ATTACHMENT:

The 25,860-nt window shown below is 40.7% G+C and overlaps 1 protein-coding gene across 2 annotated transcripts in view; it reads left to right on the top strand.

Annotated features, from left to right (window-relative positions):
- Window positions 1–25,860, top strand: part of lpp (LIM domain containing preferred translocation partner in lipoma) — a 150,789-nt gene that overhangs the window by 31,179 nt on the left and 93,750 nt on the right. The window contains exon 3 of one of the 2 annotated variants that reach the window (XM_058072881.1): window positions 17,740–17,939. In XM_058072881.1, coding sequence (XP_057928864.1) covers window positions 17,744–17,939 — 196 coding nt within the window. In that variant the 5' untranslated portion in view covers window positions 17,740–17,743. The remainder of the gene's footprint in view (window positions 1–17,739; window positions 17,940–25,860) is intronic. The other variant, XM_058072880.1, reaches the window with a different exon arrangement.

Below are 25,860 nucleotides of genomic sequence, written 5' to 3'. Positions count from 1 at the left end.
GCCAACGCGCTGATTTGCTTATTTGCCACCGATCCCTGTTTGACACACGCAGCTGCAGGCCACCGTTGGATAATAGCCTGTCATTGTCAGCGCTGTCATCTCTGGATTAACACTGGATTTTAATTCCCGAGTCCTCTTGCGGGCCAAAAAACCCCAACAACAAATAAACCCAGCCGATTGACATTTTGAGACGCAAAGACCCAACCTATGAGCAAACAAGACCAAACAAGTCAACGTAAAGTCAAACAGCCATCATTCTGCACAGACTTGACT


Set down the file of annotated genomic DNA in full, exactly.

The 25,860-nt window shown below is 40.7% G+C and overlaps 1 protein-coding gene across 2 annotated transcripts in view; it reads left to right on the top strand.

Annotated features, from left to right (window-relative positions):
- Window positions 1–25,860, top strand: part of lpp (LIM domain containing preferred translocation partner in lipoma) — a 150,789-nt gene that overhangs the window by 31,179 nt on the left and 93,750 nt on the right. The window contains exon 3 of one of the 2 annotated variants that reach the window (XM_058072881.1): window positions 17,740–17,939. In XM_058072881.1, coding sequence (XP_057928864.1) covers window positions 17,744–17,939 — 196 coding nt within the window. In that variant the 5' untranslated portion in view covers window positions 17,740–17,743. The remainder of the gene's footprint in view (window positions 1–17,739; window positions 17,940–25,860) is intronic. The other variant, XM_058072880.1, reaches the window with a different exon arrangement.

Below are 25,860 nucleotides of genomic sequence, written 5' to 3'. Positions count from 1 at the left end.
GCCAACGCGCTGATTTGCTTATTTGCCACCGATCCCTGTTTGACACACGCAGCTGCAGGCCACCGTTGGATAATAGCCTGTCATTGTCAGCGCTGTCATCTCTGGATTAACACTGGATTTTAATTCCCGAGTCCTCTTGCGGGCCAAAAAACCCCAACAACAAATAAACCCAGCCGATTGACATTTTGAGACGCAAAGACCCAACCTATGAGCAAACAAGACCAAACAAGTCAACGTAAAGTCAAACAGCCATCATTCTGCACAGACTTGACT